It took some time to arrive at a selection of artists where I felt there was a strong balance of contrasts and commonalities between their various approaches, aesthetic sensibilities and the emotional tone of their works. Once I reached the final selection, I was fortunate enough that they were all very open to being involved.
FB: I am very curious about the title of the exhibition – where does it stem from?
MP: It was a long period of gestation for the title to emerge – one thing lockdown was useful for. I wanted a title that would reflect the paradox of visibility that seems to be at the heart of the work in the show and one that relates to the wider issues around visibility in the experience of women.
There is a tension and unease that pervades much of the work and I think this has its source in the space between the visible and the hidden in which these images operate; a space which “activates our imaginations”, as Eva Stenram put it. The female figures in the works vanish and appear simultaneously; the artists here are in control of the terms of engagement, presenting us a series of visual riddles that urge us to consider the act of looking and its historical context.
FB: What do you hope that the audience took away from their visit at HOME (and Waterside)? How do you think this exhibition can impact our mindsets?
MP: I didn’t want the exhibition to be overly didactic, hence the enigmatic title, and I’d like people to have enjoyed each of the works on their own merit. Although by bringing these stylistically disparate pieces together, I hope that, on a subtle level, this did prompt people to think critically about how women have been represented historically. I think the subversive, defiant or unnerving quality of the works in the show can provide a key to unlocking these ideas in the mind of the viewer.
FB: You started working with HOME (and Waterside) in 2018. How has the photographic scene in Manchester evolved since then and where do you see the future of photographic exhibitions in terms of diversity and social impact?
MP: The scene in Manchester is steadily evolving and the city still holds incredible potential for a bourgeoning and blooming photography scene. We have a brilliant community of photographers, artists, students, academics and lovers of photography in Manchester, but we still need more tangible physical spaces for this community to share ideas and cohere around. I hope this exhibition and others like it are a steppingstone to an emergence of something more substantial, solid and long-lasting.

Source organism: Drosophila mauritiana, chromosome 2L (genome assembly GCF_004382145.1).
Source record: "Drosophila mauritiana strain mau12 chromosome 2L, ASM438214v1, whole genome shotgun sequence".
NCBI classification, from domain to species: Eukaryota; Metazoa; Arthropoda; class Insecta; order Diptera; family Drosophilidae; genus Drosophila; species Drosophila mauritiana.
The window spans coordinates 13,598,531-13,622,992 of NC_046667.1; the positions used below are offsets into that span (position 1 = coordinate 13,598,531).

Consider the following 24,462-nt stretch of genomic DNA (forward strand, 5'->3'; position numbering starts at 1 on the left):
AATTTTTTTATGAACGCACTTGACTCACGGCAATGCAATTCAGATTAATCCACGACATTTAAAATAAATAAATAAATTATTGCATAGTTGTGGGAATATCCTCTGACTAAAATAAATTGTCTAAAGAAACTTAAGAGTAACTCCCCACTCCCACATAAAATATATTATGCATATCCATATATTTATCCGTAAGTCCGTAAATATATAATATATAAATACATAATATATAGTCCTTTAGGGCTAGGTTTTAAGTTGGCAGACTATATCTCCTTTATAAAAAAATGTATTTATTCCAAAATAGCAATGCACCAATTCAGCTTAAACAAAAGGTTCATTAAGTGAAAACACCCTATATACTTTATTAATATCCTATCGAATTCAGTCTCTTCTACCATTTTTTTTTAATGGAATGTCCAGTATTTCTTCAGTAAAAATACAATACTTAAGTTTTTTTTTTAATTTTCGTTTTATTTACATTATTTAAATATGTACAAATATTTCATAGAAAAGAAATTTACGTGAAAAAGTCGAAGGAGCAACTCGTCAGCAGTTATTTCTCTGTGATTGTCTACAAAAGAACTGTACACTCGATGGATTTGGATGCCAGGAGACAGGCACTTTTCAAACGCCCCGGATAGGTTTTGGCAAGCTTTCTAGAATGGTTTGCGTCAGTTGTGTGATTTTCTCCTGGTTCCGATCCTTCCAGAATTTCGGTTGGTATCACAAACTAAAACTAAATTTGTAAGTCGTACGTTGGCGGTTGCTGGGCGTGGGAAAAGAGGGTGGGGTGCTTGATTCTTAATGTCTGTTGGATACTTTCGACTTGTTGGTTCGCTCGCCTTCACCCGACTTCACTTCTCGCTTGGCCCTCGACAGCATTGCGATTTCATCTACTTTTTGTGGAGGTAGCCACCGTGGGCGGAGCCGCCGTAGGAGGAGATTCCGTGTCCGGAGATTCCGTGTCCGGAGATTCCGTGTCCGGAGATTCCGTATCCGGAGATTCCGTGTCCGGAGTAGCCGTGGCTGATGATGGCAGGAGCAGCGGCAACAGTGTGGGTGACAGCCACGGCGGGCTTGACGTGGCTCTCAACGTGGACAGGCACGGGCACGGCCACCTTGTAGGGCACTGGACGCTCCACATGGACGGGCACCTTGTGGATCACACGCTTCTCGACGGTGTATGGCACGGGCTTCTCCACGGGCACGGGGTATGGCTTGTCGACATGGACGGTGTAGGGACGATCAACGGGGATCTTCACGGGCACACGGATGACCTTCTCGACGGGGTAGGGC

For now, RedEye do great things to bring this community together with their physical and online events program and Bound Art Book Fair is fantastic addition to the city’s photography/art calendar. We also now have the wonderful Village Books opening a store in the city centre, so things are certainly looking up.
I would say there is space for more exhibitions, photography or otherwise, that reflect our incredibly diverse and forward-looking city. As we steadily come out the pandemic years, and despite best attempts by the current government to run down the arts, I hope we’ll see more opportunities to see and show important work that engages with the urgent issues of the age.
FB: As a male curator, what is your perspective on creating a show that questions the male gaze?
MP: It is difficult terrain I’m on and I must admit to feeling nervous as I was putting the show together – how would the rationale for the show be perceived by the artists involved? What could I possibly know about women’s experience of the male gaze? Working on a show like this as a male curator is a particularly tricky position to occupy, given the highly polarised time we’re living through. I was acutely aware of my responsibility not to impose some curatorial “vision” on anyone’s work and was instead interested in finding those commonalities and areas of alignment between what I saw in the work and the ideas held by the artists themselves.
I think it is now more important than ever to work together across the many perceived divides – be they gender, race, political persuasion – in order to find some common understanding and reach a place where we value one another’s differences, as idealistic as that might sound! I think the arts and photography provide an ideal forum for dialogue – in particular, I believe the latter’s indexical relationship to reality continues to be a powerful catalyst for engagement and dialogue.